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City's BE NYC initiative aims to increase amount of Black-owned businesses with resources and investment – QNS.com

City’s BE NYC initiative aims to increase amount of Black-owned businesses with resources and investment

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New York City launched a new initiative, entitled BE NYC, to further invest in Black entrepreneurs in all five boroughs — following an announcement that it has surpassed 10,000 certified Minority and Women-owned Business Enterprises (MWBEs) in August.

The BE NYC program aims to increase the number of Black-owned businesses in the city with a focus on growing businesses in high-growth industries.

“Black entrepreneurs built New York City,” said Mayor Bill de Blasio. “This historic public-private partnership will ensure we can come together to support them, and give them the recognition they have deserved for so long.”

While the Black community makes up 22 percent (or 1.9 million) of New York City’s population, only 2 percent of city businesses are owned by Black entrepreneurs, according to the Department of Small Business Services (SBS). BE NYC is an addition to the city’s commitment to close the racial wealth gap and support Black-owned businesses.

“Addressing the wealth gap cannot be accomplished without addressing the longstanding inequities in Black communities, particularly the lack of access to financial services that have barred Black entrepreneurs from competing on a level playing field,” Queens Congressman Gregory Meeks said. “I applaud the mayor and SBS for utilizing public-private partnerships to drive BE NYC’s mission in fostering a Black business community that has more access to the resources required to thrive.”

SBS released the Advancing Black Entrepreneurship in NYC report and will be using its partnerships to launch four new programs within BE NYC. The four new programs are Providing Access to World-Class Business Experts, Access to Capital and Business Education, Closing the Digital Divide and Launching a BE NYC Accelerator.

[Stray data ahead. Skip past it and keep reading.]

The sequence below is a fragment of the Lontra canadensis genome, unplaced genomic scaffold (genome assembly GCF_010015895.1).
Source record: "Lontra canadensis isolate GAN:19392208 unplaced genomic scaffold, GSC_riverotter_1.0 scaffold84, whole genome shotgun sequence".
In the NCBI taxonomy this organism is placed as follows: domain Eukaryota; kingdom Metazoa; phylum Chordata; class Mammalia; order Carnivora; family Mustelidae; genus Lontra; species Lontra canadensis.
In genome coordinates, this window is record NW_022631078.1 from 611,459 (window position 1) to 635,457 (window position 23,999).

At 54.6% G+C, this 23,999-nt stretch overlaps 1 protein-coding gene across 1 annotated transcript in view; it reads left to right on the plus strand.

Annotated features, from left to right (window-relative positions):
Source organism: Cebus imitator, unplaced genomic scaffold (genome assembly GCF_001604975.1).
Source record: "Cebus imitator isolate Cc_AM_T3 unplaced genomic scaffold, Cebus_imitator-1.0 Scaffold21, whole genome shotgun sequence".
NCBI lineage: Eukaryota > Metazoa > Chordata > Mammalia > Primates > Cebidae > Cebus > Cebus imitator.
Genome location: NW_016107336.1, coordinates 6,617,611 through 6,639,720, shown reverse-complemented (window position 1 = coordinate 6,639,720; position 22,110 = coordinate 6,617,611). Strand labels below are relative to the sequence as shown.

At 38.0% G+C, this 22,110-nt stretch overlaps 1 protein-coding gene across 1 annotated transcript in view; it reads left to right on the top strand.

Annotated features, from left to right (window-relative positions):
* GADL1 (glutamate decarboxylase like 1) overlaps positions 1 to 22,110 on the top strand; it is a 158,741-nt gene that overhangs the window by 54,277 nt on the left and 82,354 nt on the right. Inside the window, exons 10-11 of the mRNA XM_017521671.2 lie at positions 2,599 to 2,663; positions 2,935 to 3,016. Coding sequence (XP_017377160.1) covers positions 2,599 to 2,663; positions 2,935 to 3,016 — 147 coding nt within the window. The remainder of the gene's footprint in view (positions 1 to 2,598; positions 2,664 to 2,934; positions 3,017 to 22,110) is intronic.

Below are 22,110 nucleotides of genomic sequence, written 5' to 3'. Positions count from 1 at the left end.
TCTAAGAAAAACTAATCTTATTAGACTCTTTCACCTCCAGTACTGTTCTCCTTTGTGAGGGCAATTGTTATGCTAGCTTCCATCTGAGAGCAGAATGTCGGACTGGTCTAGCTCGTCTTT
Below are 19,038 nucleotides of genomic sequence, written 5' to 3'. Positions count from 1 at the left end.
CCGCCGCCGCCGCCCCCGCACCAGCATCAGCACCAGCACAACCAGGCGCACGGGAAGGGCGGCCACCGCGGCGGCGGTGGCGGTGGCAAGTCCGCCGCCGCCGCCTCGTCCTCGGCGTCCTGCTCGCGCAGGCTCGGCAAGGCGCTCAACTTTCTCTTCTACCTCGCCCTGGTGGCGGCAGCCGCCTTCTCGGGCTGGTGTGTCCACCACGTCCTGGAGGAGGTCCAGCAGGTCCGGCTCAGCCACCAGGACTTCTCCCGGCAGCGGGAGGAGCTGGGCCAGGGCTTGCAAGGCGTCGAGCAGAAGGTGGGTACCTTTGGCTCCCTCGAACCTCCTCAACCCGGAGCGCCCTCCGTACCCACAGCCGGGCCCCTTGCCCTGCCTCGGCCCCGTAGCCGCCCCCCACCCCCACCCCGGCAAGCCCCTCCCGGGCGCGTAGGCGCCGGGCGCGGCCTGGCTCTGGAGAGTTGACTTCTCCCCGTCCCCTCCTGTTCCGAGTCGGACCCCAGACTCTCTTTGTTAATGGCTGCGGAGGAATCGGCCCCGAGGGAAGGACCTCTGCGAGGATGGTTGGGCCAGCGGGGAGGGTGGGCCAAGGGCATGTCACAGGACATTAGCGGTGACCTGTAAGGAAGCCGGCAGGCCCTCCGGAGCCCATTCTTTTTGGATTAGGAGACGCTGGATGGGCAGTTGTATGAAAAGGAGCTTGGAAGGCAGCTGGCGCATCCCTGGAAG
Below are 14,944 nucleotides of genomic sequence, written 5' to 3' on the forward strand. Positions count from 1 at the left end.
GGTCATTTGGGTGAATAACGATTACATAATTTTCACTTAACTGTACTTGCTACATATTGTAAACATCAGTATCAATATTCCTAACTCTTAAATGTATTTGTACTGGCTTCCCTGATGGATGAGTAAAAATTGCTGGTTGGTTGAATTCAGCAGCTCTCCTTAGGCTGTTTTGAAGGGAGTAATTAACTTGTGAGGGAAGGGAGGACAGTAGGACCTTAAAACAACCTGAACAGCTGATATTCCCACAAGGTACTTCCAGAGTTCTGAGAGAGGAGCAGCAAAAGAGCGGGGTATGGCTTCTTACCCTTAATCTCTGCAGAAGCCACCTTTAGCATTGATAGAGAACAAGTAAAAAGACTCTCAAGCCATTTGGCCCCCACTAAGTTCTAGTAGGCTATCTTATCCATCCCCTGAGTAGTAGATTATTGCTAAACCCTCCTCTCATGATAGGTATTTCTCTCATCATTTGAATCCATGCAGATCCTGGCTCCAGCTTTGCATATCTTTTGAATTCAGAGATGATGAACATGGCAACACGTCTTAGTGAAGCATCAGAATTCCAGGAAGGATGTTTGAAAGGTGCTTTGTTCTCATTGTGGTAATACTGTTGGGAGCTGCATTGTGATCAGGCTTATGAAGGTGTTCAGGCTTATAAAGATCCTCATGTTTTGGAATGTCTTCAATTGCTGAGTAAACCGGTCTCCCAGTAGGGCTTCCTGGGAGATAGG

“Black entrepreneurs are an essential part of the fabric of New York City, and equity and opportunity are at the core of the work we do at SBS. These values lay the foundation for BE NYC,” said SBS Commissioner Jonnel Doris. “Working together with business, academic, government and community leaders, we are striving to create a fairer and more equitable city where Black-owned businesses can grow and thrive.”

SBS’ report was informed by more than 1,500 current and aspiring Black entrepreneurs, business leaders, community leaders and advocates. It highlights the challenges Black entrepreneurs face while starting and growing their businesses. Some of those challenges include a lack of access to mentors and advisers; lack of access to capital, preparation and background on how to run a business; as well as difficulty finding customers, affordable workspace and networking.

The four programs of BE NYC will address those areas by providing equitable access to financing, strengthening connections within NYC’s Black entrepreneurial community, scaling Black businesses for long-term success and meeting the challenges of the economy of tomorrow.